The University of Wisconsin-Madison issued the following news release:

Early childhood stress has lingering effects on health

Stressful experiences in early childhood can have long-lasting impacts
on kids’ health that persist well beyond the resolution of the situation.

The conclusion comes from a study revealing impaired immune function in
adolescents who, as youngsters, experienced either physical abuse or
time in an orphanage, when compared to peers who never experienced such
difficult circumstances. The report from the University of Wisconsin-
Madison appears online the week of Jan. 26 in the Proceedings of the
National Academy of Sciences.

“Even though these children’s environments have changed, physiologically
they’re still responding to stress. That can affect their learning and
their behavior, and having a compromised immune system is going to
affect these children’s health,” says senior author Seth Pollak, a
professor of psychology and pediatrics at UW-Madison.

As director of the Child Emotion Laboratory in the UW-Madison Waisman
Center, Pollak focuses on how experiences early in life affect
children’s subsequent development. In the current work, he and fellow
Wisconsin psychology professor Chris Coe, an expert on the links between
stress and immunity, turned to the immune system as a way to isolate the
consequences of early events.

“The immune system is not preset at birth,” says Coe. “The cells are
there, but how they will develop and how well they’ll be regulated is
very much influenced by your early environment and the type of rearing
you have.”

Led by Elizabeth Shirtcliff of the University of New Orleans when she
was a postdoctoral fellow at UW-Madison, the authors evaluated immune-
system strength among adolescents who had experienced either typical or
unusually stressful childhoods. The researchers looked for high levels
of antibodies against the common and usually latent herpes simplex virus
type 1 (HSV-1).

While roughly two-thirds of Americans carry this virus, which causes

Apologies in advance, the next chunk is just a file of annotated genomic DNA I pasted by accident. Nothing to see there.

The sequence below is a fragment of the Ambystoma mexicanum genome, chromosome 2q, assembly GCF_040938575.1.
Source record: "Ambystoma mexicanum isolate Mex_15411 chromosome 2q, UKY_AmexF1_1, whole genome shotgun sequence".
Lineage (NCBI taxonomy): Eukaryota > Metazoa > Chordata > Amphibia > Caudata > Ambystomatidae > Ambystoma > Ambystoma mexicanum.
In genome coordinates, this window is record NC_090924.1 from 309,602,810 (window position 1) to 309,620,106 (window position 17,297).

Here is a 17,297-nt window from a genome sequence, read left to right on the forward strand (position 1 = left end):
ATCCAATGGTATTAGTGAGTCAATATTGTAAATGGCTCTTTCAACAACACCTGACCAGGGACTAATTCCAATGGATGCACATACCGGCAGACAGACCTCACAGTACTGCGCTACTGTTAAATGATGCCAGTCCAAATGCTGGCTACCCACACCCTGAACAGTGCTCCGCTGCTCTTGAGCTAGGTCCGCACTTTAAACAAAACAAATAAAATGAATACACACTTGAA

cold sores and fever blisters, people with healthy immune systems are
able to keep the virus in check and rarely if ever have symptoms —
typically, only when stress or illness taxes the immune system. However,
people with weakened immune systems may have trouble suppressing HSV-1
and produce antibodies against the activated virus.

“We can use the control of latent viruses as one way of assessing the
competence of the immune system,” Coe explains. “During times of stress
or if the immune system is not appropriately regulated, the herpes virus
is more likely to reactivate.”

A group of adolescents with documented incidents of past physical abuse
and stressful home environments had higher levels of HSV-1 antibodies,
showing that their immune systems were compromised.

“That is very unfortunate, but it was not surprising,” Pollak says,
since stress is widely known to have negative impacts on immune
function. “It suggests that children’s emotional environments are having
widespread repercussions on their health.”

What was more surprising, however, was that another group of adolescents
in the study, who spent time in orphanages in Romania, Russia or China
before being adopted by U.S. families, showed a similar impairment of
immune regulation.

“These children began their lives in a stressful environment, but
they’re now adolescents, and for a decade, they’ve been living in
stable, affluent, loving environments. And yet, their immune systems are
compromised as well. In fact, they look just like the physically abused
kids,” says Pollak.

While antibodies are typically measured in blood, the researchers used
saliva instead to eliminate any acute stress related to collecting the
samples. There was no difference among the groups in likelihood of
carrying HSV-1, so the results reflect a difference only in the ability
to fight its activation.

“The bottom line is that these early stressors can really have long-term
implications,” Pollak says.

He is particularly concerned about the implications of his findings
given the current economic downturn. International adoptions are
expensive and will likely become harder for many U.S. families, leaving
greater numbers of children in institutional settings for longer periods
of time.

The work was supported by grants from the National Institute of Mental Health.